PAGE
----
Last month, about 500 corals in the Great Barrier Reef have been observed to undergo coral bleaching, the worst case ever.
However, this is about to get worse if the water's temperature continues to increase.
Truth be told, no coral is immune to possible bleaching, a process wherein the corals turn white after they expel algae, which have become toxic due to high water temperature or pollution.
Marine researchers discovered that this phenomenon doesn't happen uniformly in the Great Barrier Reef, especially in the last 30 years. This may mean that some have developed a protective mechanism to reduce the impact.
To test this hypothesis, they worked with Acropora aspera species and exposed it to three scenarios that simulate repetitive bleaching, single but major heat bursts, and protective trajectory, or the cranking up of water temperatures.
The results now published in Science suggest that those that went through protective trajectory were less likely to experience bleaching even up to the genetic level, which implies that the pulses of warmth prior to the major temperature spike can prepare the coral better, giving them bigger chances of survival - a condition the researchers call a practice run.
"I like the runner analogy. For those that can do a practice run first and do a little bit of training, they can handle it," explained Tracy Ainsworth, lead author and ARC Centre of Excellence for Coral Reef Studies researcher.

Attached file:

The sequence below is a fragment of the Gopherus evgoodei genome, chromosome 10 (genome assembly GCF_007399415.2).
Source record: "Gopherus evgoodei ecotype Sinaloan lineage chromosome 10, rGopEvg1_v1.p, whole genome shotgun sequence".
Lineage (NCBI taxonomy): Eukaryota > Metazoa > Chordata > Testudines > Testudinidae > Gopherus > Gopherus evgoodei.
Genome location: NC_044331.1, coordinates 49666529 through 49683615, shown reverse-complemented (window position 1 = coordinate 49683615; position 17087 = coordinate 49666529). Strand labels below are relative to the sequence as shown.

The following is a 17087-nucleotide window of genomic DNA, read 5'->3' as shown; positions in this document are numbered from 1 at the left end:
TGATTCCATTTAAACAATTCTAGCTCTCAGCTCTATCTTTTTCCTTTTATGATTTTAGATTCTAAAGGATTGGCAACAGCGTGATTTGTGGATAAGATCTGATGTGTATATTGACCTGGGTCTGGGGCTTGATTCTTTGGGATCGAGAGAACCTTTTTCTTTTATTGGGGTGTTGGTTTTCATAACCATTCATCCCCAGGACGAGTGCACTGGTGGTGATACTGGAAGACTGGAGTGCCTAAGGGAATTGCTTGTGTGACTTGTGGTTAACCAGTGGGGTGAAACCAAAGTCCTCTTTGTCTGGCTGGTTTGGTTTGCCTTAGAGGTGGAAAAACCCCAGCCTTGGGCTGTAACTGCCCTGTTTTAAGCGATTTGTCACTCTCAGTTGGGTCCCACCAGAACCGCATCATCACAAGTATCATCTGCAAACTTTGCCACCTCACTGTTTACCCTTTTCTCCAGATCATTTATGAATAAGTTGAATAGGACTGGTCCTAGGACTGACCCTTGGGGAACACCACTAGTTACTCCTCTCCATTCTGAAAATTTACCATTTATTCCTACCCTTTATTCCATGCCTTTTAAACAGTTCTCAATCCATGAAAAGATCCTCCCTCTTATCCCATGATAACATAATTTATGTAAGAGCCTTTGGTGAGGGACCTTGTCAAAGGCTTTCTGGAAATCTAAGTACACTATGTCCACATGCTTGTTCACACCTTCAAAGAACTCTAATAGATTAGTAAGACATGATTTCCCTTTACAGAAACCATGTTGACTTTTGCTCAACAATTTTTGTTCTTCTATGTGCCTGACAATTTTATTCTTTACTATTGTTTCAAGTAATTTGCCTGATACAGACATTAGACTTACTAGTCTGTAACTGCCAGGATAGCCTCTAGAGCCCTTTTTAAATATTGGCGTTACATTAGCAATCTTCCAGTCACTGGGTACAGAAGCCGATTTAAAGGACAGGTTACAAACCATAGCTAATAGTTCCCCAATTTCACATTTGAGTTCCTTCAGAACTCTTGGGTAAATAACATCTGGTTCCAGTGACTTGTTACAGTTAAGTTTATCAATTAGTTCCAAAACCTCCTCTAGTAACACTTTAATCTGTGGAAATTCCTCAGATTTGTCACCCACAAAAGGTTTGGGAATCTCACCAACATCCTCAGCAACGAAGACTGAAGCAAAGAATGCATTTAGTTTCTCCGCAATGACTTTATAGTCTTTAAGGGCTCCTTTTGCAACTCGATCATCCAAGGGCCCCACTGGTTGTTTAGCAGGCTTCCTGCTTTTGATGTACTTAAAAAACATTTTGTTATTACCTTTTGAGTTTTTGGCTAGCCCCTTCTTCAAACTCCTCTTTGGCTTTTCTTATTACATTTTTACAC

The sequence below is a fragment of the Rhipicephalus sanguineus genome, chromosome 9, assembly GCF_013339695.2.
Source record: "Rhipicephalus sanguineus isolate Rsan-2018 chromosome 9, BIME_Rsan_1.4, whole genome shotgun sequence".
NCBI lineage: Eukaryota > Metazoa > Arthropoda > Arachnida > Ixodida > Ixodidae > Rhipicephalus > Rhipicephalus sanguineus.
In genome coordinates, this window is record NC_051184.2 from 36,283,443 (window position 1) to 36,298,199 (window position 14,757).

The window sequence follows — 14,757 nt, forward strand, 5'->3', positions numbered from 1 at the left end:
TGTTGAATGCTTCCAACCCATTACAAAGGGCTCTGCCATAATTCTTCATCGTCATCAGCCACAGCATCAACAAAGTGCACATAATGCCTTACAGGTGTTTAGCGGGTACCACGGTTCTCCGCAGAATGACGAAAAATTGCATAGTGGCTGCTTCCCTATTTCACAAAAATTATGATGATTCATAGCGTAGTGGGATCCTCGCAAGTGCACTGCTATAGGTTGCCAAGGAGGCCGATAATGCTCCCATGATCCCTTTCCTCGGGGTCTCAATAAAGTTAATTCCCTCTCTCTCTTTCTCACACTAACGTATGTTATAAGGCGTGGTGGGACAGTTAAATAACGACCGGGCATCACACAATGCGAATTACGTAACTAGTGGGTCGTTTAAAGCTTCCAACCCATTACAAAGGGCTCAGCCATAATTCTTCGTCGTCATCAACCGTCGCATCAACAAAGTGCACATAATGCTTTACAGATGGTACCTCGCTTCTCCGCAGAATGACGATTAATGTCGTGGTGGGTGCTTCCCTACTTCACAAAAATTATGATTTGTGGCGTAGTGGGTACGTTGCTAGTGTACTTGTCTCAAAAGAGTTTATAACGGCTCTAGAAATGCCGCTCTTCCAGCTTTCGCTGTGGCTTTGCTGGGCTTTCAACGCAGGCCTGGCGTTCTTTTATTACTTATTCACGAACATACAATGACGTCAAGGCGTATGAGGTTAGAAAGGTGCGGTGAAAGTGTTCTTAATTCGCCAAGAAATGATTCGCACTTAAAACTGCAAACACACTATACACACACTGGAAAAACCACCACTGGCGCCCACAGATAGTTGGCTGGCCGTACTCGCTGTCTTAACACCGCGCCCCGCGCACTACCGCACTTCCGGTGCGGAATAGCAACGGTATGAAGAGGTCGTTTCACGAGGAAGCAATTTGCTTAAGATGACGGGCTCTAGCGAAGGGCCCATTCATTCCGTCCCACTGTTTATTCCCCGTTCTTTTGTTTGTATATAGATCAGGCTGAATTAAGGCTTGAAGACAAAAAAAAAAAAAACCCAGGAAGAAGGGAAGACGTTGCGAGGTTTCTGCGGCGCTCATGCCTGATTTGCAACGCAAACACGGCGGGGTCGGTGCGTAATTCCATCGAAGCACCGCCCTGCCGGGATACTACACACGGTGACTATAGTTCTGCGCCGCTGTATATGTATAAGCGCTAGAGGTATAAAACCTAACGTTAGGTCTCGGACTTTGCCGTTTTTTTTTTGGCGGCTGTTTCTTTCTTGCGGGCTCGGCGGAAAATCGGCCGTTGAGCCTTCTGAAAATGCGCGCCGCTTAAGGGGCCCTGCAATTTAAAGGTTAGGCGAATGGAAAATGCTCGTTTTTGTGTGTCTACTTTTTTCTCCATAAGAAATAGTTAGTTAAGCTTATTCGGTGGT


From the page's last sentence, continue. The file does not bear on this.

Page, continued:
Here's The Problem
The world is getting warmer, and it's not good news for the corals at all. Not only will it eliminate the coral practice runs, but will also expose them to repetitive bleaching, which may only become more severe.
To make the news worse, all it needs is an increase of 0.5 degrees Celsius of the present temperature, which the researchers expect to happen within the next four decades. When this happens, the Great Barrier Reef corals could start to disappear by 2050s.
This may cause a significant ecological imbalance as the Great Barrier Reef is home to a wide variety of marine creatures including 1,500 different types of fish, as well as unemployment or a weaker economy as tourism suffers.
Fortunately, there's some hope. C. Mark Eakin, coordinator of the coral reef watch program of the National Oceanic and Atmospheric Administration (NOAA), emphasizes going beyond the Paris climate change accord and "looking at holding temperatures to a 1.5 degree increase or less."
Photo: Paul Toogood | Flickr